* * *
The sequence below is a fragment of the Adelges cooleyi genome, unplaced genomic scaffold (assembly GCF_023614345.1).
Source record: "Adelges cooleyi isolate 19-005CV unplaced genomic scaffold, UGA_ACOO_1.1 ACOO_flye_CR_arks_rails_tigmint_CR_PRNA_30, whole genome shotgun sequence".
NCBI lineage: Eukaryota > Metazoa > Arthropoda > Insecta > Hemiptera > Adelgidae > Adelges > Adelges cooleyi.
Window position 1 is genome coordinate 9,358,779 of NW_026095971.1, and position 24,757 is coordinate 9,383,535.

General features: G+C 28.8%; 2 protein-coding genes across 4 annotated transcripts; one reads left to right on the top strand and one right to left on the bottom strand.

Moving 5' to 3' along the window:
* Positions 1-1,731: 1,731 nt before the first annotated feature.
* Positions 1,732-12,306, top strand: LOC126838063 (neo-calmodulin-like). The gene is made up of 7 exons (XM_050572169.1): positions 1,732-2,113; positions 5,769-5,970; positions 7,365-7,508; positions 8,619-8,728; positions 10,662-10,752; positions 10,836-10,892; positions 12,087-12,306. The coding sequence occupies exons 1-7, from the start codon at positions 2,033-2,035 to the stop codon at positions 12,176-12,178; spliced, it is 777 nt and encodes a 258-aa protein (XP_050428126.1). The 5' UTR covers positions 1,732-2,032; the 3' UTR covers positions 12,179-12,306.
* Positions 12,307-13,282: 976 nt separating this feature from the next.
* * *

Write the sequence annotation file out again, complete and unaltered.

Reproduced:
The sequence below is a fragment of the Adelges cooleyi genome, unplaced genomic scaffold (assembly GCF_023614345.1).
Source record: "Adelges cooleyi isolate 19-005CV unplaced genomic scaffold, UGA_ACOO_1.1 ACOO_flye_CR_arks_rails_tigmint_CR_PRNA_30, whole genome shotgun sequence".
NCBI lineage: Eukaryota > Metazoa > Arthropoda > Insecta > Hemiptera > Adelgidae > Adelges > Adelges cooleyi.
Window position 1 is genome coordinate 9,358,779 of NW_026095971.1, and position 24,757 is coordinate 9,383,535.

General features: G+C 28.8%; 2 protein-coding genes across 4 annotated transcripts; one reads left to right on the top strand and one right to left on the bottom strand.

Moving 5' to 3' along the window:
* Positions 1-1,731: 1,731 nt before the first annotated feature.
* Positions 1,732-12,306, top strand: LOC126838063 (neo-calmodulin-like). The gene is made up of 7 exons (XM_050572169.1): positions 1,732-2,113; positions 5,769-5,970; positions 7,365-7,508; positions 8,619-8,728; positions 10,662-10,752; positions 10,836-10,892; positions 12,087-12,306. The coding sequence occupies exons 1-7, from the start codon at positions 2,033-2,035 to the stop codon at positions 12,176-12,178; spliced, it is 777 nt and encodes a 258-aa protein (XP_050428126.1). The 5' UTR covers positions 1,732-2,032; the 3' UTR covers positions 12,179-12,306.
* Positions 12,307-13,282: 976 nt separating this feature from the next.